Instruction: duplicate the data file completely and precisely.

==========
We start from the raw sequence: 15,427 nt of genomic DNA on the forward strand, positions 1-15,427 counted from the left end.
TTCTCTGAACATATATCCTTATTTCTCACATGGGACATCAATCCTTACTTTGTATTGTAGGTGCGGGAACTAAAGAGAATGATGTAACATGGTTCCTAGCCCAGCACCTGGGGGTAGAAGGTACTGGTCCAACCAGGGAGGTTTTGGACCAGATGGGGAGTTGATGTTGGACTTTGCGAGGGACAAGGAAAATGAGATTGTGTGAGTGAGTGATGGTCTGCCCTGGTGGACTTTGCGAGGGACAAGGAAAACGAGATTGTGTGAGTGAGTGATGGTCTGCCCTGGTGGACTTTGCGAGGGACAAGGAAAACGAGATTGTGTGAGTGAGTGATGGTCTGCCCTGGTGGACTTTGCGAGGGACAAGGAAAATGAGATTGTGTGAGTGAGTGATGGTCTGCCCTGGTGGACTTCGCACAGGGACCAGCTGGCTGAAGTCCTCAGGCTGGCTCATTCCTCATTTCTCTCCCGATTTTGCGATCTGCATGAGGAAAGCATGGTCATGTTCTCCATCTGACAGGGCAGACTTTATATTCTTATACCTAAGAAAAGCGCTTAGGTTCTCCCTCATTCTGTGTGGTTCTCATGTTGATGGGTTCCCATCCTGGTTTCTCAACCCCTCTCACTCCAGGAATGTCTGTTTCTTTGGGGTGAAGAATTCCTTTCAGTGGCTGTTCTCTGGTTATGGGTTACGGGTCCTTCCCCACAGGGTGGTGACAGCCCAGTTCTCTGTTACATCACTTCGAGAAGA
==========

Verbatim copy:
We start from the raw sequence: 15,427 nt of genomic DNA on the forward strand, positions 1-15,427 counted from the left end.
TTCTCTGAACATATATCCTTATTTCTCACATGGGACATCAATCCTTACTTTGTATTGTAGGTGCGGGAACTAAAGAGAATGATGTAACATGGTTCCTAGCCCAGCACCTGGGGGTAGAAGGTACTGGTCCAACCAGGGAGGTTTTGGACCAGATGGGGAGTTGATGTTGGACTTTGCGAGGGACAAGGAAAATGAGATTGTGTGAGTGAGTGATGGTCTGCCCTGGTGGACTTTGCGAGGGACAAGGAAAACGAGATTGTGTGAGTGAGTGATGGTCTGCCCTGGTGGACTTTGCGAGGGACAAGGAAAACGAGATTGTGTGAGTGAGTGATGGTCTGCCCTGGTGGACTTTGCGAGGGACAAGGAAAATGAGATTGTGTGAGTGAGTGATGGTCTGCCCTGGTGGACTTCGCACAGGGACCAGCTGGCTGAAGTCCTCAGGCTGGCTCATTCCTCATTTCTCTCCCGATTTTGCGATCTGCATGAGGAAAGCATGGTCATGTTCTCCATCTGACAGGGCAGACTTTATATTCTTATACCTAAGAAAAGCGCTTAGGTTCTCCCTCATTCTGTGTGGTTCTCATGTTGATGGGTTCCCATCCTGGTTTCTCAACCCCTCTCACTCCAGGAATGTCTGTTTCTTTGGGGTGAAGAATTCCTTTCAGTGGCTGTTCTCTGGTTATGGGTTACGGGTCCTTCCCCACAGGGTGGTGACAGCCCAGTTCTCTGTTACATCACTTCGAGAAGA